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Friday, January 30, 2009

Cutting The Ties That Bind

Sometimes we hold on when we shouldn't. We stubbornly refuse to acknowledge when something or someone has served its purpose in our life, and we in theirs, and the ties must be severed. This can be a 'gentle passing in the night', or more of a 'claws of death tearing us apart' kind of experience. More often than not it is the latter.

Why can't we walk away when it is time? Do we fear the unknown so much that we would willingly subject ourselves to abuse, misery and misfortune just to remain in the familiar? I'm afraid so.

Last year I created an intent for my life. "To live my authentic self organized by the high math of love." And this last year has been quite an adventure. Never did I imagine that by committing these words to my universe I would be opening up Pandora's Box. I have been besieged by all manner of heart ache and pain in attempting to live true to this intent.

And now, I am learning to cut the ties that have bound me to abuse, misery and misfortune. To walk away, head held high, knowing it is not just OK, but fully right and necessary to take care of myself and my children in the best way possible. To insist that my life be filled with love, that the people in my life be of like-mind and intention. This is much easier said than done.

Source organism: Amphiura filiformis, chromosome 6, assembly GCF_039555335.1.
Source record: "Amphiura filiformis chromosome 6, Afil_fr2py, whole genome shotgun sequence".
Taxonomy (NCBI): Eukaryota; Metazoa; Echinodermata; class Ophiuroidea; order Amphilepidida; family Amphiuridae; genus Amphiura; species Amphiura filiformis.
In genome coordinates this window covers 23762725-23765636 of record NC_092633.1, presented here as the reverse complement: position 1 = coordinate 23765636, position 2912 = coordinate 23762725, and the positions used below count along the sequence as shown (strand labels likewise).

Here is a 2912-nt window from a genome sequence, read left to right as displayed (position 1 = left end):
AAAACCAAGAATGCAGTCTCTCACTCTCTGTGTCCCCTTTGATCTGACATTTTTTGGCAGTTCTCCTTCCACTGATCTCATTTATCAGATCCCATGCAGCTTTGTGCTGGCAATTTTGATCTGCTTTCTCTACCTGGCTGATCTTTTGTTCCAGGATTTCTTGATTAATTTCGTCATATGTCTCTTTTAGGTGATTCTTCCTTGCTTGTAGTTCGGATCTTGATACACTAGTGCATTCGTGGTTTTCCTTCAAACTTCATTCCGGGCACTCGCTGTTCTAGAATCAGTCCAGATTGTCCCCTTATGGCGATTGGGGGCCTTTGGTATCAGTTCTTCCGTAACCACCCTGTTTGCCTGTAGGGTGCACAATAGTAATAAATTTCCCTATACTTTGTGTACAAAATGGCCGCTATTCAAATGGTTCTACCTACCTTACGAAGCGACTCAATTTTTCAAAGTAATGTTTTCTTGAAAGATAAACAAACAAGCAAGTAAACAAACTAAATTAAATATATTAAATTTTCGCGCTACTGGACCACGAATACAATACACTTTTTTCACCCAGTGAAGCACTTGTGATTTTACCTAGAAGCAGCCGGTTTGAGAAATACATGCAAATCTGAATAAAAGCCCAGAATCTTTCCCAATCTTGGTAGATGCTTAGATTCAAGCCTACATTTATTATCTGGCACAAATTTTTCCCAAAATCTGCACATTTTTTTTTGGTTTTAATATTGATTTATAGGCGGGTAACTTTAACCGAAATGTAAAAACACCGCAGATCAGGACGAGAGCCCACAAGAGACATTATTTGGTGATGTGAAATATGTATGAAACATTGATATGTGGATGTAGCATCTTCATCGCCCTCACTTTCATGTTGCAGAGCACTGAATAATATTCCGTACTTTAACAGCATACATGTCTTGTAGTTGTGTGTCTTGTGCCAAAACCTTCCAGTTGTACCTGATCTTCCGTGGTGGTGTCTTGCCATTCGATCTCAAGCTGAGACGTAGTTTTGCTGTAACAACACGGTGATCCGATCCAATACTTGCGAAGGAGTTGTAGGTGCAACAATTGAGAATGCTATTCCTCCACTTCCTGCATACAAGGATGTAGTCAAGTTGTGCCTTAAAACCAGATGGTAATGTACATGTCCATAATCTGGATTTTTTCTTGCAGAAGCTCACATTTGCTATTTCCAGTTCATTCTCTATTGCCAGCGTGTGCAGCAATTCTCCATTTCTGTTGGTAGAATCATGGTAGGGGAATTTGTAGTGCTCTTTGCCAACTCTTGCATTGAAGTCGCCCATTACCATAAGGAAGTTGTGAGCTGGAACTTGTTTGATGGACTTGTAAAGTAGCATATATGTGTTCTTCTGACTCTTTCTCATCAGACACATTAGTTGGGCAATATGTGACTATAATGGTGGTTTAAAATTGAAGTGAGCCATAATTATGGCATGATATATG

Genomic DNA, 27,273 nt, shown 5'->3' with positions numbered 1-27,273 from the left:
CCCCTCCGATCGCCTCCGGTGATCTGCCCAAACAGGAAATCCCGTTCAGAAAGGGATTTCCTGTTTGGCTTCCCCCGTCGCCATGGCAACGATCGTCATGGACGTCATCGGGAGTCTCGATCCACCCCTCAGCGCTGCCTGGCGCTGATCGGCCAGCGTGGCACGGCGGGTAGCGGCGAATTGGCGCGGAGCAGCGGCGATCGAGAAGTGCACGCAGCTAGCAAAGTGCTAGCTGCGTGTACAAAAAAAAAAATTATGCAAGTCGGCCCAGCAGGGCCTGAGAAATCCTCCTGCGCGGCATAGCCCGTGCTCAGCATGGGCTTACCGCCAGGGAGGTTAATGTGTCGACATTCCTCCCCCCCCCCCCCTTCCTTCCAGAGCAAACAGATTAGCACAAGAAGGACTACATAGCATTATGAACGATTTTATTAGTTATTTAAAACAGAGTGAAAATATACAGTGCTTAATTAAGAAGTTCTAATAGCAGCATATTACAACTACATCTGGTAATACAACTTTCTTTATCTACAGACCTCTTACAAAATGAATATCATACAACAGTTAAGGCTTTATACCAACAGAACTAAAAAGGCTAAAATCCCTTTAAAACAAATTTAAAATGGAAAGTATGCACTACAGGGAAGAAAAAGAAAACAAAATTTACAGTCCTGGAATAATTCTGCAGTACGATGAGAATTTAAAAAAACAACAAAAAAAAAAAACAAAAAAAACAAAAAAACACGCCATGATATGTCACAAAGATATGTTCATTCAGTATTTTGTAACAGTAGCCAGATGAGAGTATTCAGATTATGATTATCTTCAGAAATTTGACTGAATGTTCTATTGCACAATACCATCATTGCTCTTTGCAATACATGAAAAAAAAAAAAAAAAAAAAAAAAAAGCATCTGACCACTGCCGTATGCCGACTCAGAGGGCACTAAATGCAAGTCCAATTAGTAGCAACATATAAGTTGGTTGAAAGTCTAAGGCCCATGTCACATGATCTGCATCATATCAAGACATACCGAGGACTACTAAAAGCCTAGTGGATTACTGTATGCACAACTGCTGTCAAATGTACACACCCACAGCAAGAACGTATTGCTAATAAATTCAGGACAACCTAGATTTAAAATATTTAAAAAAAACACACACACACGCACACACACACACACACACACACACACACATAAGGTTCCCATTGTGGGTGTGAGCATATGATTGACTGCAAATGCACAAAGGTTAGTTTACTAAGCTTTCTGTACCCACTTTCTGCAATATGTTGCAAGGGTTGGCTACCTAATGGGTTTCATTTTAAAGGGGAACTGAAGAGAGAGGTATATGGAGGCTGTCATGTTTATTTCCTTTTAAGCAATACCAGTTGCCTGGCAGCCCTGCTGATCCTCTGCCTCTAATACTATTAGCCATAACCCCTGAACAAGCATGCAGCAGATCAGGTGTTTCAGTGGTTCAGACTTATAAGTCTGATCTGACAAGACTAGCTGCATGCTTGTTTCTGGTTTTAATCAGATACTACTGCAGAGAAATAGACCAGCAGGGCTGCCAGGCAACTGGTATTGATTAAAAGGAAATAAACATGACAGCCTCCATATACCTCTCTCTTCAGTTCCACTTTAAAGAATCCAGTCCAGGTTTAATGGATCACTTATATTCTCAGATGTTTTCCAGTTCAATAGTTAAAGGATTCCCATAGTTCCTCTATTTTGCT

This is not just a one time action that I can then wash my hands of and move on. Oh no, it couldn't be that simple, where's the fun in that? No, this is the kind of action that requires minute by minute choices. Hard choices. Messy choices. Painful choices. Choices with consequences. Choices that make me want to crawl under a rock and hide. Choices that leave me breathless, changed, transformed into someone that maybe someday will more closely resemble that which I strive to be.

In the meantime, I keep cutting, and I endure the bleeding and pain as I release my hold on the familiar and branch out into the unknown of my authentic self.

The End

I just finished reading to my children "The Last Battle," by C.S. Lewis. It is the last book in the Narnia series, one of my all time favorite set of books ever. I've read this book several times, and finished reading it this time several hours ago. I'm still a blubbering mess.

What is it about endings that tear us up inside? This book is not only the end of the series, but is the end of Narnia as we grow to know it. It is the darkest and saddest of all the Narnia books. I cried many times while reading it to my children.

Endings are a part of this world. They are inevitable. Everything ends given time. Jobs. Beauty. Great stories. Great sex. Marriages. Lives.